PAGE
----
Autumn and independence

I PASS their outposts on my way to work: teen-agers and children, communities of them, clustered around stop signs, or inside metal shelters, or at the ends of driveways.

The larger groups lean and laugh against one another, while the single children -- the only youngsters on their street or block, jiggle their thin knees for warmth. On very cold mornings I watch them rub webs of frost from the backs of metal street signs.


And from my cracked window, rolled down an inch for circulation, I can smell it: cold and certain, as crisp as milk from a metal cup.

Autumn smells like independence.


The children at the bus stops seem to know this, making their own societies. Their mothers know it, too. Unlike those first few weeks back in September, they now let the kids wait on their own for the bus.

Apart from the routines of homework and earlier bedtimes, I felt as a child that fall was the time made just for me.

I remember autumn nights on the farm with the harvest winding down. I think of those cramped hours of twilight that were mine and not my father's. That free time was all mine, and it made me feel old and responsible, in charge of something my own.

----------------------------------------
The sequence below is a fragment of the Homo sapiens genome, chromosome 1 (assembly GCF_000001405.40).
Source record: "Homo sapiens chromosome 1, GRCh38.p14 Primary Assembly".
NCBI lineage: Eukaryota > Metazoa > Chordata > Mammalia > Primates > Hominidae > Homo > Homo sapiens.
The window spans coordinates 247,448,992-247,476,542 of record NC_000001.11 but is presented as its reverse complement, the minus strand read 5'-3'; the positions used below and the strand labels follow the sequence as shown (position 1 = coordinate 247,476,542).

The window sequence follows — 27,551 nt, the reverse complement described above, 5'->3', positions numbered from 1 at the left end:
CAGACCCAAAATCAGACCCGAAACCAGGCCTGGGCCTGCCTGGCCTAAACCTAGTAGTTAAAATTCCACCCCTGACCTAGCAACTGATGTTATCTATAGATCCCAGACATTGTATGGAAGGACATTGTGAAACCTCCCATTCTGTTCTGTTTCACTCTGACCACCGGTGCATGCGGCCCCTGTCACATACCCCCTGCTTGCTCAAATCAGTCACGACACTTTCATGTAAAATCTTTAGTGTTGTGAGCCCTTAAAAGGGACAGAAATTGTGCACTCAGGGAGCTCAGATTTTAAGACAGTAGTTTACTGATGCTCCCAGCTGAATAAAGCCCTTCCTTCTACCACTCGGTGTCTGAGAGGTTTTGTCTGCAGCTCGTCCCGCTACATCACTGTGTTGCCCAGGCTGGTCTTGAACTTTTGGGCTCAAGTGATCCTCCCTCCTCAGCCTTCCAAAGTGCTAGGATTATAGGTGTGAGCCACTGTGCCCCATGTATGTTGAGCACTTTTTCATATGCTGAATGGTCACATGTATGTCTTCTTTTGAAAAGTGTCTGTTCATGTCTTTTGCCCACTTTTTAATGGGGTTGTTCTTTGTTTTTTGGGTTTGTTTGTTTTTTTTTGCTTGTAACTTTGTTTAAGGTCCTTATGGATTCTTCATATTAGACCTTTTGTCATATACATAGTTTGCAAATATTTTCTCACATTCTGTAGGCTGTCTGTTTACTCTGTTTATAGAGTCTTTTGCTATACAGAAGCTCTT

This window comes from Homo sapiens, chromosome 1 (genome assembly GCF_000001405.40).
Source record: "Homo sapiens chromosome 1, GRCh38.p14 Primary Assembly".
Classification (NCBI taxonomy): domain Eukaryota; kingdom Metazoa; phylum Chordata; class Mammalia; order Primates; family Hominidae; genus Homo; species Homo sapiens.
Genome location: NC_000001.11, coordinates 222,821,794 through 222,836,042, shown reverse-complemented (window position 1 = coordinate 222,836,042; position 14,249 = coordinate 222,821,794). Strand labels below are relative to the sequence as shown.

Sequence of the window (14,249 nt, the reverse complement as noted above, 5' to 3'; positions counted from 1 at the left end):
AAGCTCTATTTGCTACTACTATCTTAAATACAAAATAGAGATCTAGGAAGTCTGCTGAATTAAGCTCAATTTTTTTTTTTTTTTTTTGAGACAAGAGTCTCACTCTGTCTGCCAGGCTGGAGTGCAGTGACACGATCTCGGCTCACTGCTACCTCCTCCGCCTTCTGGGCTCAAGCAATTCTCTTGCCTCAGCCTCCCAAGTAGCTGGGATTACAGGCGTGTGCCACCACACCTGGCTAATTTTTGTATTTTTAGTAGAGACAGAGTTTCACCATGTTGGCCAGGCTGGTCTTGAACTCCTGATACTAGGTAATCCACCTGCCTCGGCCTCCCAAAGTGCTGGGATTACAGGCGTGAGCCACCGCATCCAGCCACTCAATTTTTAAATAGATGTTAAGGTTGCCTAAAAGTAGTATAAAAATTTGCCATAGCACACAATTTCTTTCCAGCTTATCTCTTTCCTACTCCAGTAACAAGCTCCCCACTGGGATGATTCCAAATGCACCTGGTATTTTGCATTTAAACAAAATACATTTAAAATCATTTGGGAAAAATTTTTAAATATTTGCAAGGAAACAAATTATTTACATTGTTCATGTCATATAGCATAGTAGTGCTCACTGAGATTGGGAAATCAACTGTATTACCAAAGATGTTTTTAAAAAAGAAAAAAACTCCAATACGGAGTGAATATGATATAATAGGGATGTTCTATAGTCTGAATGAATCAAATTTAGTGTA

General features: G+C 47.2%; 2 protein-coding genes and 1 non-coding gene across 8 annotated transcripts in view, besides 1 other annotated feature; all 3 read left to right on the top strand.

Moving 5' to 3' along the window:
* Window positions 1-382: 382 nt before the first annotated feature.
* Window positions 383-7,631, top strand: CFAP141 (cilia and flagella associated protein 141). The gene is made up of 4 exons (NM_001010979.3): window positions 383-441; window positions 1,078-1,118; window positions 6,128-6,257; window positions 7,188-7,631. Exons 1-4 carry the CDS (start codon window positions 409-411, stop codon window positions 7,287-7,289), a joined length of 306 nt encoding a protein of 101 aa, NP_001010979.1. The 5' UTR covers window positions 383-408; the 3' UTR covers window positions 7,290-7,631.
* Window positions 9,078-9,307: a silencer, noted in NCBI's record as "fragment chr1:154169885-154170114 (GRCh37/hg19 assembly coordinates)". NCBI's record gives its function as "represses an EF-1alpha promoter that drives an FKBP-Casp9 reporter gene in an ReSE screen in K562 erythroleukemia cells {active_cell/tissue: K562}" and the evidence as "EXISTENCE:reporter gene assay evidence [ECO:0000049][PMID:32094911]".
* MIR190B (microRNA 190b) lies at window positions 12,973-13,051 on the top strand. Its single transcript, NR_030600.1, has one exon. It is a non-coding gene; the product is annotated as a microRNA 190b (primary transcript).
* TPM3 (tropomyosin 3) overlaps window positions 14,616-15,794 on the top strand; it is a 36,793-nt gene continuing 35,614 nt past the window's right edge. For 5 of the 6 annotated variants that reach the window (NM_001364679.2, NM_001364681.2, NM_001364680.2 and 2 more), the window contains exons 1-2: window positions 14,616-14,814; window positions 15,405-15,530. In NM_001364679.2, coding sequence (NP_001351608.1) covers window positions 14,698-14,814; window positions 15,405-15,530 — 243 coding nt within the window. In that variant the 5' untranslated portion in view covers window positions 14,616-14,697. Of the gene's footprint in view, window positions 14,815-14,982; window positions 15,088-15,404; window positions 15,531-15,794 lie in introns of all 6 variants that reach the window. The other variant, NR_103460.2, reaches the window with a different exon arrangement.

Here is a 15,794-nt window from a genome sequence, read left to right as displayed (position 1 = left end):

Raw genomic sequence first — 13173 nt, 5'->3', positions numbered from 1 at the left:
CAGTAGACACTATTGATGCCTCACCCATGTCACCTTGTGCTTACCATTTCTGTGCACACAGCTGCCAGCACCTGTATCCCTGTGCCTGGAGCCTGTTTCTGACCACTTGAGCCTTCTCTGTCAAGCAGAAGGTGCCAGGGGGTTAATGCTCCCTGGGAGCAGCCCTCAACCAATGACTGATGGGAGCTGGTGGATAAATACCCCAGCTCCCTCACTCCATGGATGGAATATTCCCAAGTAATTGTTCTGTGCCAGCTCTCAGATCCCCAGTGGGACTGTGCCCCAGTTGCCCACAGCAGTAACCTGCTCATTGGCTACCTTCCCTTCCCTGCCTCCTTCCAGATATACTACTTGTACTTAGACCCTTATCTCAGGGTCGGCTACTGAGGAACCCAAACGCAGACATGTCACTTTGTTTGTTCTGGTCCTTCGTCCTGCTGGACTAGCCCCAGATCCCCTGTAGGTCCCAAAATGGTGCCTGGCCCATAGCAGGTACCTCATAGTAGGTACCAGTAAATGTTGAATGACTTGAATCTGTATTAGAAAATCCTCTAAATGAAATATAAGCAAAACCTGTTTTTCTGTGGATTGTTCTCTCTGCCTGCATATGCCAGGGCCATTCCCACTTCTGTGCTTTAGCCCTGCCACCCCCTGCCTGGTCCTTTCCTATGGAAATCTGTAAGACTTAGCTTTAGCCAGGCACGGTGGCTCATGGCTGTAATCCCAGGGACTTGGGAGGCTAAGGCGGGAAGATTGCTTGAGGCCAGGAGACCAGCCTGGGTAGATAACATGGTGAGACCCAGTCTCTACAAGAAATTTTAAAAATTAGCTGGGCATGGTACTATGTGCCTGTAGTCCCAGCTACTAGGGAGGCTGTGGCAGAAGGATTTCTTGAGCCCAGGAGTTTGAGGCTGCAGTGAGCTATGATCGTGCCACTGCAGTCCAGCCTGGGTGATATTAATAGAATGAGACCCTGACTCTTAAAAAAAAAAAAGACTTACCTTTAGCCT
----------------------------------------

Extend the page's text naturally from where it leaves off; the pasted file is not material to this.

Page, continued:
Fall is for children more than any other season, anchored in fear and fun with a holiday like Halloween. Halloween doesn't have the obligations that go with the other holidays -- no family dinners, no cards to give to friends, no services to go to, at least not Halloween night.

It was the night part that made it special.

I was scared to be outside by myself. Long wet monsters could twist paths out of the black muck that rotted beneath the leaves. I saw snakes dropping from the dying trees, wrapping themselves around my neck, choking me.

We used this fear -- my brother and I -- to make the scariest costumes, to be more frightening than the monsters that haunted our nights. And for this I loved Halloween: the strangely colored makeup, the shredded clothing that combined to make me into something I wasn't.

That is the freedom that runs through the thin days of autumn -- the chance to remake oneself.


There are more things to be frightened of for today's children, but what I see in their bus stop groups is the chance for new beginnings -- the opportunity to be someone or something else, something of their own choosing, something besides what their parents want or their neighbors expect.

Sandy Moser writes from Baltimore.